Post date: 28/08/2018 10:00
A typically slow week of late summer trading was dominated by political noise from the White House. Trump’s complaints about Fed policy tightening knocked back US rates as well as the US dollar. Rising risk appetite among investors didn’t help the greenback, which ended down against every other G10 currency save the Japanese Yen, which was also pressured by the flight away from risk havens.
This week looks similarly thin on the news front. Eurozone flash inflation out Friday is probably the most meaningful release. We will be closely following it for any signs that inflation in Europe is finally trending up towards the ECB target.
A mixed week for Sterling, which joined in the general G10 rally against he dollar but failed to keep up with the Euro. News surrounding Brexit negotiations have yet to take a positive turn. The UK Government implicitly admitted that the October deadline for an agreement was no longer tenable, and released further details of preparations for a no-deal outcome.
The common currency put in the best performance of any G10 currency last week. The PMI indices of business activity were solidly above 54, and German GDP growth came out at a reasonably strong 0.5% for the quarter. All eyes are now on this week’s inflation data out Friday. We think that a meaningful euro rally from current levels will have to wait until we have a clear timeline for ECB hikes, and this in turn will depend on core inflation data showing a clear trend upwards that has been elusive so far.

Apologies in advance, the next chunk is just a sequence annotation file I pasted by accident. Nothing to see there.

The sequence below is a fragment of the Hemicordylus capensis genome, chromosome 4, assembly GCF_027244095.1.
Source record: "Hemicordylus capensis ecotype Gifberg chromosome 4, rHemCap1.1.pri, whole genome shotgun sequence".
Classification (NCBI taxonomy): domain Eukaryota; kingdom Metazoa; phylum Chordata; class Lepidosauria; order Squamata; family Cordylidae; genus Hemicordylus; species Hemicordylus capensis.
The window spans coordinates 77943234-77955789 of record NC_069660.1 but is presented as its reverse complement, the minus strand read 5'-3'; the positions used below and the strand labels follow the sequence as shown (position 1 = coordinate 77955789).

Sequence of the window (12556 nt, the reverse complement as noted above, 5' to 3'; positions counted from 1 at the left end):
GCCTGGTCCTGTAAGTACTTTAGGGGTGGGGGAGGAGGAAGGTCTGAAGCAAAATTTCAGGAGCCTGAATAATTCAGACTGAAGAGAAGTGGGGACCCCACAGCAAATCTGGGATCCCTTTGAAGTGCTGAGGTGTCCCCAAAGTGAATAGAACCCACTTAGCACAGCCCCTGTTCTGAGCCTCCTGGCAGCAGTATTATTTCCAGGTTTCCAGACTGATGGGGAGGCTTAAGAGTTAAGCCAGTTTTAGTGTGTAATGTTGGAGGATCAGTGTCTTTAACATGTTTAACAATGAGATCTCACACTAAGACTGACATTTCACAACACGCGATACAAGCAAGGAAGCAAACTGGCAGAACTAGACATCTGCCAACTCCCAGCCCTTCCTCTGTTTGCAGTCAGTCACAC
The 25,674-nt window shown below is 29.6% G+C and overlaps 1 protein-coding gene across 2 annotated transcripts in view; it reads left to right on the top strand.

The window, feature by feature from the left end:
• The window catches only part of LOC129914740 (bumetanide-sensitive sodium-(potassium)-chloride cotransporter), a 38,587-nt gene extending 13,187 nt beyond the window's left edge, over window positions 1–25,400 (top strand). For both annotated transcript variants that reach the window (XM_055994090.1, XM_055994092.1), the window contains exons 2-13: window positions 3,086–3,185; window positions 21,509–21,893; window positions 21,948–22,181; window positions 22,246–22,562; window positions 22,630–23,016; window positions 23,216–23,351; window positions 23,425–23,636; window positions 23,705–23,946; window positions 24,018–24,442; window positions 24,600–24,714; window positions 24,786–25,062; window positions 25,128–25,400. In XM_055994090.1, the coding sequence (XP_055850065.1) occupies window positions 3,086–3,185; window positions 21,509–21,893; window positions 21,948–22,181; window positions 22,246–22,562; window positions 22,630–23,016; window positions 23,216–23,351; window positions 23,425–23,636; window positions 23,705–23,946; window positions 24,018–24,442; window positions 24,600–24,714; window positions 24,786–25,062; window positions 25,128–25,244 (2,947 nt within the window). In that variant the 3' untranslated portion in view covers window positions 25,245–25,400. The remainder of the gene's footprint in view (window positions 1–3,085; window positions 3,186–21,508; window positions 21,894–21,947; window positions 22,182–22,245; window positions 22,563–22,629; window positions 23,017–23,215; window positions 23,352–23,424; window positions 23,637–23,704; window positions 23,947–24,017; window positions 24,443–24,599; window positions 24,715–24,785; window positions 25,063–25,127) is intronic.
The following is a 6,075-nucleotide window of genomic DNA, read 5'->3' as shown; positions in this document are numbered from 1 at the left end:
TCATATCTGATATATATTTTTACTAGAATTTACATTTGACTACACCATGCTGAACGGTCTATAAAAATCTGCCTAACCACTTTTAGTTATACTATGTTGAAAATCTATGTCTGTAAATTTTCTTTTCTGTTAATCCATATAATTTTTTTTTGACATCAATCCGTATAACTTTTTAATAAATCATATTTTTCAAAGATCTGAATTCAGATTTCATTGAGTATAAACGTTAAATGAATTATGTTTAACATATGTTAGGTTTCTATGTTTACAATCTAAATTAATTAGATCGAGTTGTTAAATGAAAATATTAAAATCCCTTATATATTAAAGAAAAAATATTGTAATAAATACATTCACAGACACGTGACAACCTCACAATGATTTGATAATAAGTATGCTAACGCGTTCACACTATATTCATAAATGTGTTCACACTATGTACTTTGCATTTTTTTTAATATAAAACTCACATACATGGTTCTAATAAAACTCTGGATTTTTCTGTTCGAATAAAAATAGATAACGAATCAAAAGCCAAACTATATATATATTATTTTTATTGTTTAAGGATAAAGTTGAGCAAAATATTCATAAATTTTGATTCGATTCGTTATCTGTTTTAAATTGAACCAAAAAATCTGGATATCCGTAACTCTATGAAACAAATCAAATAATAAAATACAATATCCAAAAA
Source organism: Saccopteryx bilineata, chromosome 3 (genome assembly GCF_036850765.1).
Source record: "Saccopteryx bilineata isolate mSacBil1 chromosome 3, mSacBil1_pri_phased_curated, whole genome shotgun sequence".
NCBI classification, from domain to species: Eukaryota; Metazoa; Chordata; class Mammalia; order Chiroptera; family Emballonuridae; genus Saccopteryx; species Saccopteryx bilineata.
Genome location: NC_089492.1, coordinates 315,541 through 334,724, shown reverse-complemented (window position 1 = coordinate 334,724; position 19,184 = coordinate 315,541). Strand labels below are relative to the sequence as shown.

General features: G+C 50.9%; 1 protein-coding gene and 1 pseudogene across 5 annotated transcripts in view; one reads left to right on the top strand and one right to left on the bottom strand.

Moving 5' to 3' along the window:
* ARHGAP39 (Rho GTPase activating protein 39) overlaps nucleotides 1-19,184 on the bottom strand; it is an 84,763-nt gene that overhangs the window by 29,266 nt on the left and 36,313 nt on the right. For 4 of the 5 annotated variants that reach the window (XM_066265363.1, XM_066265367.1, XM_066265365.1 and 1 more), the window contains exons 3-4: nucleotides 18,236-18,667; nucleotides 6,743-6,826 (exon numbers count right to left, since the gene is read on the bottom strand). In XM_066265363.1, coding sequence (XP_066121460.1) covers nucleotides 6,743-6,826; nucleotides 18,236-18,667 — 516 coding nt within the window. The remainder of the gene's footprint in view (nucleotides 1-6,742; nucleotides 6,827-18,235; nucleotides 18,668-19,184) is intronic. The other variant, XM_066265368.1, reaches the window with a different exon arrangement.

In addition to Trump’s comments on Federal Reserve policy, news that his former lawyer was cooperating with investigators and that his former campaign manager had been convicted of fraud and tax evasion seemed to rattle the US dollar. Fed Chair Powell reiterated his gradualist line on further interest rate hikes. The net of it was a rough week for the US dollar, which brought the Euro close to the 1.17 level.
We do not expect sharp swings in the dollar from current levels until the path towards higher interest rate levels in the rest of the developed world is clarified by the respective central banks.